Saved from Destruction: The Story of Tyn y Simdde.
Ty’n Y Simdde is short for Tyddyn Y Simdde – “the Chimney smallholding”. The name probably comes from the fact that the house had two chimneys, one of them built in a very unusual way. If you stand at the gable (valley side) end of the house and look up at the chimney you will see that it is built directly above the window which means that the chimney pipe has to go round the side of the window instead of straight down.
It is believed that Ty’n Y Simdde was built in the late 17th Century as part of the Nannau Estate. It was most likely one of 3 farms in the valley, the other two being Buathre and Dolfrwynog. The method of building into the hillside is a classic feature of houses of this type built in the 17th Century, although many of the architectural details also relate to the early 18th Century. An exact date may never be established. The house is featured on the earliest OS map, produced in 1823.
The location was probably chosen because of the spring above the cottage, which gives a constant supply of fresh water. The well is still used as the water supply for Ty’n Y Simdde today, giving you fresh spring water straight from the tap.
The outbuildings are thought to be contemporary with farmhouse and comprise of a pigsty (with attached store) and a small barn. The extension to the valley side of the cottage appears to be a later addition, possibly in the 19th century.
The tree growing next to the pigsty is a hazelnut tree, the nuts are known colloquially as ‘pignuts’ and may well have been grown either to feed the pigs or from feed given to the pigs. The main farming would have been sheep farming, with grazing on the hillside below the cottage.
During the Second World War, wheat was apparently grown in the nearby fields where the sheep had been kept.
The Forestry Commission leased the land from the Nannau estate on a 999 year lease in the early 50s and planting of trees around the cottage was done around this time.
The two wooden houses on the road below were built in the 1960s by the Forestry Commission for the 2 farms in the valley at which time the old stone cottages were sold. These have since been renovated and used as family homes.
After the Second World War, the house became unoccupied and fell into disrepair. The then owner, The Forestry Commission, had a policy of demolishing unoccupied and unsafe housing in the area. You can sometimes see these when walking in the forestry as piles of stones, in amongst other houses that were allowed to fall to ruin.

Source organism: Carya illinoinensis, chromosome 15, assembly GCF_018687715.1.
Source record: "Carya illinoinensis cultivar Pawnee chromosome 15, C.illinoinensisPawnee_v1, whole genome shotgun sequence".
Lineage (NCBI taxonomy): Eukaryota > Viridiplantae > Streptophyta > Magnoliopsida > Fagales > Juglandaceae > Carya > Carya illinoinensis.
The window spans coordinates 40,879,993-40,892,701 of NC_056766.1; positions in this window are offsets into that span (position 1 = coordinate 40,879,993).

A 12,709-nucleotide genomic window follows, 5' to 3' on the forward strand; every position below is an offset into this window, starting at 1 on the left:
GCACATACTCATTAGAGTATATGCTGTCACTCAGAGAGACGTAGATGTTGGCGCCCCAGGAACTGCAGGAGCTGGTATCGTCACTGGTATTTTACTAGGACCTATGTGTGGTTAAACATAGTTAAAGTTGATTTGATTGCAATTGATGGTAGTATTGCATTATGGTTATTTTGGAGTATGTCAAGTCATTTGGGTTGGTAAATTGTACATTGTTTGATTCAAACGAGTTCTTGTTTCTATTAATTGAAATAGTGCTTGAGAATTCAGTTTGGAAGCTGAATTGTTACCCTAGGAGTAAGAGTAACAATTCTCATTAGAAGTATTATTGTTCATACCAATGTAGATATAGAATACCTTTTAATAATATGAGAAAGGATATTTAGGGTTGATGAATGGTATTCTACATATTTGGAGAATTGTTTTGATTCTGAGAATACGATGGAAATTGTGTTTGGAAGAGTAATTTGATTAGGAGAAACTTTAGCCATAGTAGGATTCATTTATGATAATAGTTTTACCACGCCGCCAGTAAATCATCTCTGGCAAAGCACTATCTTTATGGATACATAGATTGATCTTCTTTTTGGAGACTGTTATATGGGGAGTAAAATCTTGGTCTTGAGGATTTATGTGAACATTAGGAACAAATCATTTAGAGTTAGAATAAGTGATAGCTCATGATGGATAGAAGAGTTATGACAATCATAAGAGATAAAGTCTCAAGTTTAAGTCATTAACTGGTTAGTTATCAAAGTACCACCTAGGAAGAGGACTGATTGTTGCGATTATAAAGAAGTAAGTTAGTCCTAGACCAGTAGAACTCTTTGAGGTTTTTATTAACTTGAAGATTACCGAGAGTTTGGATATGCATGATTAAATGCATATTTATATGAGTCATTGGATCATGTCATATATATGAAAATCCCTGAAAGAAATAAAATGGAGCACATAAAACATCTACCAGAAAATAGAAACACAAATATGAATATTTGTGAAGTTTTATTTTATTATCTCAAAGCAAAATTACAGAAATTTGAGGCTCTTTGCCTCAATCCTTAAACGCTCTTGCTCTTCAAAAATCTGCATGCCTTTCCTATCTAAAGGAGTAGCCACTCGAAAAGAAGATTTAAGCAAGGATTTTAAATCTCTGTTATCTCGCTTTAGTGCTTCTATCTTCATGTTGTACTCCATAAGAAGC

In the 1950s Geoff and Audrey Greenwood, visiting from the Midlands, were walking into the HermonValley, saw T’yn y Simdde, and fell in love with it. They tried to persuade the Forestry Commission to rent it to them, but they originally refused to rent it out as the roof was unsafe and it was scheduled for demolition.
In order to raise funds, The Forestry Commission later changed their policy and began selling 25 year leaseholds allowing some of the stone cottages to be used as holiday cottages instead of demolishing them. Ty’n y Simdde became one of these holiday cottages, allowing Geoff and Audrey’s dream to come true.
The Greenwoods spent most of their weekends and holidays in the cottage with their children. There was no electricity and only one cold tap by the stone sink in the kitchen. The toilet was a chemical toilet in the outhouse attached to the pigsty. The cottage roof constantly leaked and had to be repaired. Before the electricity came the only lighting was by paraffin lamps and candles.
There was a large hallway and 3 rooms downstairs. In the 1950s, the dividing wall between the kitchen and dining room area was taken down to make a kitchen/dining area.
A Victorian cast iron range and bread oven stood where the wood burner now stands. It included an oven and a water heater.
At the end of the 25 year lease in the early 1980s the Greenwoods were allowed to purchase the cottage as permanent accommodation. They paid £4,500 and began to modernise it. Electricity came to the valley in 1976 and was connected to Ty’n y Simdde in 1985. The two bedrooms were then partitioned to make 3 bedrooms.
In addition, a bathroom, with a flushing toilet, septic tank, and hot water was also installed and a new roof finally put in place. Geoff moved out of the cottage in 2004 at 89 years of age, after which the house again became empty until the restoration began in 2009. Ownership of the cottage passed to his children, Mike and Juliet Greenwood as well as Mike’s partner, Märit Olsson.
The floor joists and floor boards were badly deteriorated so the first job was restore the upstairs floor. The house was stripped back to 4 walls and a roof, with no wiring, no plumbing, no internal walls, and a lot of mess.
The old floor joists were replaced with local green oak, the floor boards upstairs are reclaimed pitch pine from Barmouth. Pitch pine is a common material in this area used in houses and for furniture made locally during the height of the slate industry in the 19th and early 20th Century. An interesting feature is that the original lintels and big beams show evidence of earlier use, with tab holes and other marks, showing that they were reclaimed for use in building the cottage, most likely from a ship.